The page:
ICD-10 Diagnosis Code D63.1

Anemia in chronic kidney disease

Diagnosis Code D63.1

ICD-10: D63.1
Short Description: Anemia in chronic kidney disease
Long Description: Anemia in chronic kidney disease
This is the 2017 version of the ICD-10-CM diagnosis code D63.1

Valid for Submission
The code D63.1 is valid for submission for HIPAA-covered transactions.

Code Classification
  • Diseases of the blood and blood-forming organs and certain disorders involving the immune mechanism (D50–D89)
    • Aplastic and other anemias and other bone marrow failure syndromes (D60-D64)
      • Anemia in chronic diseases classified elsewhere (D63)

Information for Medical Professionals


Code Edits
The following edits are applicable to this code:
Manifestation diagnoses Additional informationCallout TooltipManifestation diagnoses
Manifestation codes describe the manifestation of an underlying disease, not the disease itself, and therefore should not be used as a principal diagnosis.


Diagnostic Related Groups
The diagnosis code D63.1 is grouped in the following Diagnostic Related Group(s) (MS-DRG v33.0)

  • RED BLOOD CELL DISORDERS WITH MCC 811
  • RED BLOOD CELL DISORDERS WITHOUT MCC 812

Convert to ICD-9 Additional informationCallout TooltipGeneral Equivalence Map
The ICD-10 and ICD-9 GEMs are used to facilitate linking between the diagnosis codes in ICD-9-CM and the new ICD-10-CM code set. The GEMs are the raw material from which providers, health information vendors and payers can derive specific applied mappings to meet their needs.

Synonyms
  • Anemia co-occurrent and due to chronic kidney disease
  • Anemia co-occurrent and due to chronic kidney disease
  • Anemia co-occurrent and due to end stage renal disease
  • Anemia of chronic disorder
  • Anemia of chronic disorder
  • Anemia of chronic renal failure
  • Anemia of renal disease
  • Anemia of renal disease
  • Anemia secondary to renal failure
  • Anemia secondary to renal failure
  • Anemia, pre-end stage renal disease on erythropoietin protocol
  • Chronic anemia
  • Chronic renal failure syndrome
  • Erythropoietin resistance in anemia of chronic kidney disease

Index of Diseases and Injuries
References found for the code D63.1 in the Index of Diseases and Injuries:


Information for Patients


Anemia

Also called: Iron poor blood

If you have anemia, your blood does not carry enough oxygen to the rest of your body. The most common cause of anemia is not having enough iron. Your body needs iron to make hemoglobin. Hemoglobin is an iron-rich protein that gives the red color to blood. It carries oxygen from the lungs to the rest of the body.

Anemia has three main causes: blood loss, lack of red blood cell production, and high rates of red blood cell destruction.

Conditions that may lead to anemia include

  • Heavy periods
  • Pregnancy
  • Ulcers
  • Colon polyps or colon cancer
  • Inherited disorders
  • A diet that does not have enough iron, folic acid or vitamin B12
  • Blood disorders such as sickle cell anemia and thalassemia, or cancer
  • Aplastic anemia, a condition that can be inherited or acquired
  • G6PD deficiency, a metabolic disorder

Anemia can make you feel tired, cold, dizzy, and irritable. You may be short of breath or have a headache.

Your doctor will diagnose anemia with a physical exam and blood tests. Treatment depends on the kind of anemia you have.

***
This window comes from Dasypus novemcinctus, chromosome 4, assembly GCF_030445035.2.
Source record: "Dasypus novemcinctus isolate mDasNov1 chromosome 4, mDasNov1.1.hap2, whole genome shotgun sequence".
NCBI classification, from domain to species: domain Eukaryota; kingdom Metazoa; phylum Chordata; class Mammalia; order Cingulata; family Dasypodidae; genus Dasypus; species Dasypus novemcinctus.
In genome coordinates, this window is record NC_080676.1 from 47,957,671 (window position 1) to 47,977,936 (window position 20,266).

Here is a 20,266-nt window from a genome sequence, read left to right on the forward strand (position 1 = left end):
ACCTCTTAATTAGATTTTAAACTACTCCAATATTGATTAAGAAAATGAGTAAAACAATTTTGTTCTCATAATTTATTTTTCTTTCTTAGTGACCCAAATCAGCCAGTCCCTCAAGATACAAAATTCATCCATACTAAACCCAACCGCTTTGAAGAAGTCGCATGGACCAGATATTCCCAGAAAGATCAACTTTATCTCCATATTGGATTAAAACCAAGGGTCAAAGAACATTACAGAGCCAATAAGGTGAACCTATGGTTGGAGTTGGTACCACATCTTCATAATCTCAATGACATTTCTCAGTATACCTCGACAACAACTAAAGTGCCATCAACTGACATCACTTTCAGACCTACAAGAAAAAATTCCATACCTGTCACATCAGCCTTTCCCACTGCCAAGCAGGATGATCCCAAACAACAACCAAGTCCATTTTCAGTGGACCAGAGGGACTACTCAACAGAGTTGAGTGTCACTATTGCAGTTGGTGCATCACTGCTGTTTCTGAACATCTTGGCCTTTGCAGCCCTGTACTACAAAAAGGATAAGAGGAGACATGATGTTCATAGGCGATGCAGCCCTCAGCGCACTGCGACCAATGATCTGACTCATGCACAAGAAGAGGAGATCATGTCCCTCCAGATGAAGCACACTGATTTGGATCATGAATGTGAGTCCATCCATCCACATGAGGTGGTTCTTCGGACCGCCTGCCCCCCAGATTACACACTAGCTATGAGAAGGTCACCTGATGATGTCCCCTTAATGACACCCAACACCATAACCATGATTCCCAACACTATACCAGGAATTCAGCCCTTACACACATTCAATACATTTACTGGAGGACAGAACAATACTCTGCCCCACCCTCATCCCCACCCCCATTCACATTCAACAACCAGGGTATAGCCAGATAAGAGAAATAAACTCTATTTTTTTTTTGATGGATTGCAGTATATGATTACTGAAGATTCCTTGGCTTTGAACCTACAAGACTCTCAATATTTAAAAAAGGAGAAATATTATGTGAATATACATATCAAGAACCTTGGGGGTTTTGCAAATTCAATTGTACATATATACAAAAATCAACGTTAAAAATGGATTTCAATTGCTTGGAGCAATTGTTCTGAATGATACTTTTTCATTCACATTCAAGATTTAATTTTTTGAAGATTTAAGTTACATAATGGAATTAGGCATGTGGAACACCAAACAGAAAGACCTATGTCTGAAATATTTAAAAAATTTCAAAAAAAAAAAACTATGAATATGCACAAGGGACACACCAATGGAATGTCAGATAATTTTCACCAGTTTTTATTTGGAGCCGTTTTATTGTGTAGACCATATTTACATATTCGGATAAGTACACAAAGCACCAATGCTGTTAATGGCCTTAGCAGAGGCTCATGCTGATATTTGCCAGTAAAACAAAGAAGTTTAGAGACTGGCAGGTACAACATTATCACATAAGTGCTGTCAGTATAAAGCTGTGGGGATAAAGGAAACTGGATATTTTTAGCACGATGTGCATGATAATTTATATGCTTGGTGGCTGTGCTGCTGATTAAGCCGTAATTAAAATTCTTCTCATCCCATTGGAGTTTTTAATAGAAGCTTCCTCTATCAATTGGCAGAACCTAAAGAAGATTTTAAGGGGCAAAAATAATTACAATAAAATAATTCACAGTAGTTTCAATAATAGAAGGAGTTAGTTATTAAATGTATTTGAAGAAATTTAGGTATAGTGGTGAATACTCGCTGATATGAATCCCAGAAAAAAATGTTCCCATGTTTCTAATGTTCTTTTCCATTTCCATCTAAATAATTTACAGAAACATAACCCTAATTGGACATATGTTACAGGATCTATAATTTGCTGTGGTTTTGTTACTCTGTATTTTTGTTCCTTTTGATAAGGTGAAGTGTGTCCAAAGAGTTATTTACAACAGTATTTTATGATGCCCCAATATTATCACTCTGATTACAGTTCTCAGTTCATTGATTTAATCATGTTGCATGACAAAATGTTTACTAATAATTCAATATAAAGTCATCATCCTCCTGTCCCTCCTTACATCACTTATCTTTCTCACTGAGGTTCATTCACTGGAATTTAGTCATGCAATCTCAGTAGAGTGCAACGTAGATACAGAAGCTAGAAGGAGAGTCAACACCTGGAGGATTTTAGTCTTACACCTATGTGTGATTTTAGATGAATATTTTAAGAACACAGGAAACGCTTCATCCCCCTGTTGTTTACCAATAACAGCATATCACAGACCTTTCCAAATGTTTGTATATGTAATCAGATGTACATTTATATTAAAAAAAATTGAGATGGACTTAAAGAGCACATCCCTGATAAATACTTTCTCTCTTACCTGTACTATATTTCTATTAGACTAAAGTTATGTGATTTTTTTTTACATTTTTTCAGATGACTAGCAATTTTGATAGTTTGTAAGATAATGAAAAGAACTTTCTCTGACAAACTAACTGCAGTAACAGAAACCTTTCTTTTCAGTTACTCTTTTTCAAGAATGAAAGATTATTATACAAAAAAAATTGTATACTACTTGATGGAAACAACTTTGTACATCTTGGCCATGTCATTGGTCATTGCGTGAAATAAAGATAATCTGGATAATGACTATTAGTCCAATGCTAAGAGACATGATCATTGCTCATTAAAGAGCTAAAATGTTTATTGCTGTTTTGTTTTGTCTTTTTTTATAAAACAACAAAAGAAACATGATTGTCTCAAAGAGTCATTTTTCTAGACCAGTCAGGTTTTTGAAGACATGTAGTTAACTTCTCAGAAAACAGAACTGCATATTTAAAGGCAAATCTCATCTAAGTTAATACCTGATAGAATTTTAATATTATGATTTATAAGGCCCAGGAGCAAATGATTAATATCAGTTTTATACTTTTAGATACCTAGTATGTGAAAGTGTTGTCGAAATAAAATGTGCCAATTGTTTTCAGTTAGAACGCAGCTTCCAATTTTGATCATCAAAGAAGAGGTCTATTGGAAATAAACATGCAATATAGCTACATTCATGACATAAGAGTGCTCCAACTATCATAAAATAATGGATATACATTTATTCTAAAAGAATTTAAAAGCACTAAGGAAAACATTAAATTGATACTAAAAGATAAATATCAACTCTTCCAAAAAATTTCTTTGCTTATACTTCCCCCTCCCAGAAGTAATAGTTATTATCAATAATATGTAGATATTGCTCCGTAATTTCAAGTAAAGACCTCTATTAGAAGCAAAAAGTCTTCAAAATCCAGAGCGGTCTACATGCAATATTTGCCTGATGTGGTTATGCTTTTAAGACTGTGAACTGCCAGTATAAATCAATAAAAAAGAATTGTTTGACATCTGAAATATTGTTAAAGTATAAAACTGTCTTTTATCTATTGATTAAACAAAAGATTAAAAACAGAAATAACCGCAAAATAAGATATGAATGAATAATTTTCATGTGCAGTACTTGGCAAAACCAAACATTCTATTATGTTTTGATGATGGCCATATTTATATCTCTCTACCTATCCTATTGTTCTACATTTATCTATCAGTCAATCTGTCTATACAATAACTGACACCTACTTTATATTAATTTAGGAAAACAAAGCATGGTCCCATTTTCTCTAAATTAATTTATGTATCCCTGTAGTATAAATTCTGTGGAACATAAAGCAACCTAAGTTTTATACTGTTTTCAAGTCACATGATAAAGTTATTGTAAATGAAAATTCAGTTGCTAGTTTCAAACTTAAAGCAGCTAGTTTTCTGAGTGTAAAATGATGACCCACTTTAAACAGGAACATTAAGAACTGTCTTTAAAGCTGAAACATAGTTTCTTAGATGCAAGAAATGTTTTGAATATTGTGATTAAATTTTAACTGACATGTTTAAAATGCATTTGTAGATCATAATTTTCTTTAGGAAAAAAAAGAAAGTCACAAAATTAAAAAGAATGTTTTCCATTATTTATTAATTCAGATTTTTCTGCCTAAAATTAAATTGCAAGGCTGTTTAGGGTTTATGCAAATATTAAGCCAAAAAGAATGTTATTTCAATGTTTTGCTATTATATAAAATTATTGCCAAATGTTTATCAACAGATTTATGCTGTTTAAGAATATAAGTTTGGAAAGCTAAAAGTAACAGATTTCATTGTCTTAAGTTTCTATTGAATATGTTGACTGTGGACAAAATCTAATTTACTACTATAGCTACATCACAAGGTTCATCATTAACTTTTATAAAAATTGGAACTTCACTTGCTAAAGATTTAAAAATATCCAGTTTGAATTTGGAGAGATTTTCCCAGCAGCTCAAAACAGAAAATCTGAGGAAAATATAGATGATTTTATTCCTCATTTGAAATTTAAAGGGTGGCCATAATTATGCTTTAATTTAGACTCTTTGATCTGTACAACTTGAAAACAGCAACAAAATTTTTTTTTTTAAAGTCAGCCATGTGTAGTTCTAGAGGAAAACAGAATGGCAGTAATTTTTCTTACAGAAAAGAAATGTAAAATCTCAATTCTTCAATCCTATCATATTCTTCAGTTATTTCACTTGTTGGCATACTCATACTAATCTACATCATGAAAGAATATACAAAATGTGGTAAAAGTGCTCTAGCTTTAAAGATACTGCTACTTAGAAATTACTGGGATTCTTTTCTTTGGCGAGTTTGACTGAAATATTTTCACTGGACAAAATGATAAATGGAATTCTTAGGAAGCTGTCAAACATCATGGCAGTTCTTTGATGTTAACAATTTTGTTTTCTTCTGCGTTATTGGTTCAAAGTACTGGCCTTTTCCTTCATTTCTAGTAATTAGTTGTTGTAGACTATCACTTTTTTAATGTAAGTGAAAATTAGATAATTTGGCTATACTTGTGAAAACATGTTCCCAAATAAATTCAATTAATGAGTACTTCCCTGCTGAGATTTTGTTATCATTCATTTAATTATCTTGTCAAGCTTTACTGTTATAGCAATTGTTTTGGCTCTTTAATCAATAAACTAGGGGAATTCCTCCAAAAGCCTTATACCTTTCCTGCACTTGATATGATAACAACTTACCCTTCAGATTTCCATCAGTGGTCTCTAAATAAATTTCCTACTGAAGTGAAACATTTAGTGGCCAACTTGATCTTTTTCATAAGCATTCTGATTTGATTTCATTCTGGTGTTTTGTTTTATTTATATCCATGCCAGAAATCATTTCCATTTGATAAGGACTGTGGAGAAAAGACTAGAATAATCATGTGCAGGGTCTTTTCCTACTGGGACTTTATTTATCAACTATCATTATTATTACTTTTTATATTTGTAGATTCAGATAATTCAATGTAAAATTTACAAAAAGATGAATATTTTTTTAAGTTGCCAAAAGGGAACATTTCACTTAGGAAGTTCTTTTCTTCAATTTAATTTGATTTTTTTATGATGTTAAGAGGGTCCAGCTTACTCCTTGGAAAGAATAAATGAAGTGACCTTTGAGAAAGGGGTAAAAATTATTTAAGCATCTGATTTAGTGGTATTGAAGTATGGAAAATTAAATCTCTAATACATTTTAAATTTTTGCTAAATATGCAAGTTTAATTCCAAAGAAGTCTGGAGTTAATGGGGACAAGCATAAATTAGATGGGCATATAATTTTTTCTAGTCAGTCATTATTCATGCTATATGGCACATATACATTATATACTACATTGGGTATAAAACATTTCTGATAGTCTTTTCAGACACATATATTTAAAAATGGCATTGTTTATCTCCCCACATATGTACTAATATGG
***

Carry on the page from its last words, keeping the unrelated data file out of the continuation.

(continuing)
NIH: National Heart, Lung, and Blood Institute

  • Anemia
  • Anemia - B12 deficiency
  • Anemia caused by low iron -- infants and toddlers
  • Anemia of chronic disease
  • Anemia of Inflammation and Chronic Disease - NIH
  • Ferritin blood test
  • Hemolytic anemia
  • Iron deficiency anemia
  • Managing Chemotherapy Side Effects: Anemia - NIH - Easy-to-Read (National Cancer Institute)
  • Pernicious anemia
  • Vitamin B12 level


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Chronic Kidney Disease

Also called: CKD

You have two kidneys, each about the size of your fist. Their main job is to filter wastes and excess water out of your blood to make urine. They also keep the body's chemical balance, help control blood pressure, and make hormones.

Chronic kidney disease (CKD) means that your kidneys are damaged and can't filter blood as they should. This damage can cause wastes to build up in your body. It can also cause other problems that can harm your health. Diabetes and high blood pressure are the most common causes of CKD.

The kidney damage occurs slowly over many years. Many people don't have any symptoms until their kidney disease is very advanced. Blood and urine tests are the only way to know if you have kidney disease.

Treatment may include medicines to lower blood pressure, control blood glucose, and lower blood cholesterol. CKD can get worse over time. CKD may lead to kidney failure. The only treatment options for kidney failure are dialysis or a kidney transplantation.

You can take steps to keep your kidneys healthier longer:

  • Choose foods with less salt (sodium)
  • Keep your blood pressure below 130/80
  • Keep your blood glucose in the target range, if you have diabetes

NIH: National Institute of Diabetes and Digestive and Kidney Diseases

  • ACE inhibitors
  • Chronic kidney disease
  • Chronic Kidney Disease and Medicines: What You Need to Know - NIH (National Kidney Disease Education Program)
  • High Blood Pressure (American Kidney Fund)
  • Phosphorus: Tips for People with Chronic Kidney Disease (CKD) - NIH (National Kidney Disease Education Program)
  • Potassium: Tips for People with Chronic Kidney Disease (CKD) - NIH (National Kidney Disease Education Program)
  • Protein: Tips for People with Chronic Kidney Disease (CKD) - NIH (National Kidney Disease Education Program)
  • Sodium: Tips for People with Chronic Kidney Disease (CKD) - NIH (National Kidney Disease Education Program)


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